Coös County, New Hampshire Genealogy

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Guide to Coös County, New Hampshire ancestry, genealogy and family history, birth records, marriage records, death records, census records, and military records.

County Facts
County seat: Lancaster
Organized: December 24, 1803
Parent County(s): Grafton
Neighboring Counties
Carroll  • Essex (VT)  • Grafton  • Oxford (ME)  • Quebec, Canada
See County Maps
New Hampshire, Coos County Courthouse.png
Location Map

County Information[edit | edit source]

Description[edit | edit source]

The name Coös derives from the Algonquian Indian term meaning crooked, the Indian name of the Connecticut River, which rises in the northernmost end of the county.

County Courthouse[edit | edit source]

Coös County Courthouse
55 School Street, Suite 301
Lancaster, NH 03584
Phone: 603-788-5559
Coös County Website

Town or City Clerks have birth, marriage, death and burial records.
A courthouse fire destroyed the probate records that existed before 1885.
The Clerk of the Superior Court has divorce and court records from 1887.
The Register of Probate has probate records from 1885.
The Register of Deeds has land records. [1]

Coös County, New Hampshire Record Dates[edit | edit source]

Information for this chart was taken from various sources, often containing conflicting dates. This information should be taken as a guide and should be verified by contacting the county and/or the state government agency.

Known Beginning Dates for Major Records[2]
Birth* Marriage Death* Court Land Probate Census
1803 1803 1803 1887 1887 1887 1790
*Statewide registration for births and deaths started 1866. General compliance by 1901.

Record Loss[edit | edit source]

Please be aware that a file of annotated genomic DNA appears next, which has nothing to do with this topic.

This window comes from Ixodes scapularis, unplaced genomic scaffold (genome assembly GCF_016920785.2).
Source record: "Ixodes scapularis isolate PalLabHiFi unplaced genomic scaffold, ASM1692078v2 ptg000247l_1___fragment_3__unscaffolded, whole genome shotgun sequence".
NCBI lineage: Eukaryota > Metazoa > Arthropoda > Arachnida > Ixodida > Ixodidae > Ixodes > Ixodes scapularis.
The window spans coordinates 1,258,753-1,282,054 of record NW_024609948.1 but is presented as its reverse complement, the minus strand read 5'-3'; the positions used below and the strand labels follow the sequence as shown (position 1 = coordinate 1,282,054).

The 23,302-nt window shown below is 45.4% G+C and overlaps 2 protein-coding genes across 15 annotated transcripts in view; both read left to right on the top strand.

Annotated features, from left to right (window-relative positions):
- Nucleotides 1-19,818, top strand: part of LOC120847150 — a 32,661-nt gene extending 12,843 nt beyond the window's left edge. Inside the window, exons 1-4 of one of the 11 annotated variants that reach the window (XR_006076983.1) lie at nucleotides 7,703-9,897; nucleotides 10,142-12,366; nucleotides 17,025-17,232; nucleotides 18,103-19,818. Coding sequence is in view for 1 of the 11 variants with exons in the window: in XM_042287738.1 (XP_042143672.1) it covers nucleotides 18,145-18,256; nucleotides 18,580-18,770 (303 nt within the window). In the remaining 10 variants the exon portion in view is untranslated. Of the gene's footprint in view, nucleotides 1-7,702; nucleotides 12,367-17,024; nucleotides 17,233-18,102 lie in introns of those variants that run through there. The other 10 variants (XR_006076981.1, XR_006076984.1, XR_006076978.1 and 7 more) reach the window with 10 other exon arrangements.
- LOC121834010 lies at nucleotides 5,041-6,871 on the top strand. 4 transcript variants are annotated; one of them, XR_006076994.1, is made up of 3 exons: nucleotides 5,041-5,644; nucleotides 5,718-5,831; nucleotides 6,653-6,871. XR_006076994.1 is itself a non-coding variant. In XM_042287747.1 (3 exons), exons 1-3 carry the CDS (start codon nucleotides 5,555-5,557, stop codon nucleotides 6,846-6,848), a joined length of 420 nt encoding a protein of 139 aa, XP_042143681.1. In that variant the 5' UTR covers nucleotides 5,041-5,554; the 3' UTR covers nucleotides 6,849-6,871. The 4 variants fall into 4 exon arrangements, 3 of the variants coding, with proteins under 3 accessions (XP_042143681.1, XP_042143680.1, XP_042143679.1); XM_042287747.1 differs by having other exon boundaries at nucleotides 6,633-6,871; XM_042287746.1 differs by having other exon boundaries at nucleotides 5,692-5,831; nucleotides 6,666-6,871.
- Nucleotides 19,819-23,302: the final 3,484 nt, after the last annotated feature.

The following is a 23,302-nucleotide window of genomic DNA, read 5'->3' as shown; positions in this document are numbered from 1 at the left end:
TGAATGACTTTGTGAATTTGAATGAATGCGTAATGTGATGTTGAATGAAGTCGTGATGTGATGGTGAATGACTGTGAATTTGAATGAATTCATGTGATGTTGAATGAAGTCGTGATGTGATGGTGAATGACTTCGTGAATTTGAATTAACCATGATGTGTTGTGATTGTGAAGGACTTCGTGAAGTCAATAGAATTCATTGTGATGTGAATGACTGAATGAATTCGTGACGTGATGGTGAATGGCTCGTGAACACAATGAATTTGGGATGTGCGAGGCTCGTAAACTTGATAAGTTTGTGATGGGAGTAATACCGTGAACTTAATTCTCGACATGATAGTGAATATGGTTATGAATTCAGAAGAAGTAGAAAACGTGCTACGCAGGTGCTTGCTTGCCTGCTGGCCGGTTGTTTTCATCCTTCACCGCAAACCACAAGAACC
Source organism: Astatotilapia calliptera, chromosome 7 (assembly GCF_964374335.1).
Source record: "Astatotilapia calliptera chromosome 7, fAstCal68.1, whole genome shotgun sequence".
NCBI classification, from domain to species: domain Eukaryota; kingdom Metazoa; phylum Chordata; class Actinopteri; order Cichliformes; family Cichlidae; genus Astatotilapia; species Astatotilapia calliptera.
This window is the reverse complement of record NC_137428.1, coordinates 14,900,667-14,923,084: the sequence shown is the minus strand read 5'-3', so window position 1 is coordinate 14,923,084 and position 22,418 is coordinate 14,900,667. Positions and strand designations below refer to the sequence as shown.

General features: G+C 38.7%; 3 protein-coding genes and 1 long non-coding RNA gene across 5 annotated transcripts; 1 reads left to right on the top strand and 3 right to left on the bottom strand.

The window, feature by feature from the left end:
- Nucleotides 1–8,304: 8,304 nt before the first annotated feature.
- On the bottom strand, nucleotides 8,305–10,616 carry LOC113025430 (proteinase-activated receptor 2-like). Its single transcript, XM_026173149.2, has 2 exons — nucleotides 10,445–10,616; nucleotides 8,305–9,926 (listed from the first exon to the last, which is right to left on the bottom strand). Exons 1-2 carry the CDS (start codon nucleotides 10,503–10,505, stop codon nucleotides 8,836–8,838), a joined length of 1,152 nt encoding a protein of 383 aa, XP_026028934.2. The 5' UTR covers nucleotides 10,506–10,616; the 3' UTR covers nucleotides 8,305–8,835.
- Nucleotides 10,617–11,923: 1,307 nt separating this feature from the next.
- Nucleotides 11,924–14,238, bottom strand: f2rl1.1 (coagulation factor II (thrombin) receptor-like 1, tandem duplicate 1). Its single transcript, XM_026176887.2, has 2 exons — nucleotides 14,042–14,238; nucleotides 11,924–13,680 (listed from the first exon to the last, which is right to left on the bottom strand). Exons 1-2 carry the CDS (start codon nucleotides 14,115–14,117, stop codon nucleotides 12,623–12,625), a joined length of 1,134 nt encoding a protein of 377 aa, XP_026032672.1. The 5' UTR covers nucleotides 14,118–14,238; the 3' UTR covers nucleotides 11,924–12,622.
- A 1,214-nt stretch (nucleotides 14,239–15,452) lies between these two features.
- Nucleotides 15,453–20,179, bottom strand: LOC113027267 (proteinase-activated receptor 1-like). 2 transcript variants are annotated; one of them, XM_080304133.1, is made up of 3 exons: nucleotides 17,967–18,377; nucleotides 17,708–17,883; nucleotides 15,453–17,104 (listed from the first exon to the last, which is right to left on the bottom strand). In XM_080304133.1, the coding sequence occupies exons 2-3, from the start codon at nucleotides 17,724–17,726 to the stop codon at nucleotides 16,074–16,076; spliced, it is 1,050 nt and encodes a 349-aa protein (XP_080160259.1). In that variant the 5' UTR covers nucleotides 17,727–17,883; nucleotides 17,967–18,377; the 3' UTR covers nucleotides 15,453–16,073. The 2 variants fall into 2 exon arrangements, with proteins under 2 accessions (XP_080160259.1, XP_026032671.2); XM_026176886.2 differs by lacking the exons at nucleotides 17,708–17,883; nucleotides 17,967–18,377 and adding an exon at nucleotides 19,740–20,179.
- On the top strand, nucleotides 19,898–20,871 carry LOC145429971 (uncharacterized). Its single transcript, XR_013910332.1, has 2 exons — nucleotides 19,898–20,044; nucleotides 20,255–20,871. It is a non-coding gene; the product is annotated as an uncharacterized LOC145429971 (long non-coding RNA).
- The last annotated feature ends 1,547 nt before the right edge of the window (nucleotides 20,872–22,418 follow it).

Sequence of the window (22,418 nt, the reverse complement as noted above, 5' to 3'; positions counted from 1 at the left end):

1886 The Coös County Courthouse burned on November 5, 1886. Some damaged records were saved, for example some deed volumes were saved. Many damaged deed volumes where transcribed and they are on films available at Family History Centers. The book, Inventory of the county archives of New Hampshire, no. 4. Coos County is online at: FamilySearch Digital Library.

Because many county records were destroyed in 1886, you will want to check town records such as birth, marriage, and death records. Those records were kept by the town clerks and were not destroyed. You might find helpful clues about your ancestors in the filmed Index to Early Town Records of New Hampshire, Early to 1850. (See Town Records section.)

For suggestions about research in places that suffered historic record losses, see:

Boundary Changes[edit | edit source]

Populated Places[edit | edit source]

New HampshireMaineVermontQuebecCoos CountyGrafton CountyCarroll CountyOxford CountyFranklin CountyEssex CountyHadley's PurchaseSargent's PurchaseCutt's GrantBean's GrantChandler's PurchaseCrawford's PurchaseCarrollLow and Burbank's GrantThompson and Meserve's PurchaseMartin's LocationBean's PurchaseGreen's GrantPinkham's GrantDaltonWhitefieldJeffersonRandolphGorhamShelburneLancasterKilkennyBerlinSuccessMilanStarkNorthumberlandCambridgeDummerOdellStratfordMillsfieldErrolErving's LocationColumbiaWentworth's LocationDixvilleColebrookStewartstownDix's GrantSecond College GrantAtkinson and Gilmanton Academy GrantClarksvillePittsburgChathamConwayBartlettHart's LocationJacksonLivermoreLincolnFranconiaEastonLandaffSugar HillLisbonLymanLittletonBethlehemBridgtonFryeburgSwedenLovellStowStonehamWaterfordSouth OxfordGileadBethelHanoverNewryAndoverNorth OxfordUptonMagalloway PlantationLincoln PlantationRangeley PlantationRangeleyNorth FranklinWaterfordConcordLunenburgKirbyGuildhallVictoryGranbyBurkeEast HavenNewarkMaldstoneFerdinandBrunswickBrightonBloomfieldLewisAvery's GoreWarren's GoreNortonAverillCanaanLemingtonCompton CountyStanstead CountySherbrooke CountyFrontenac County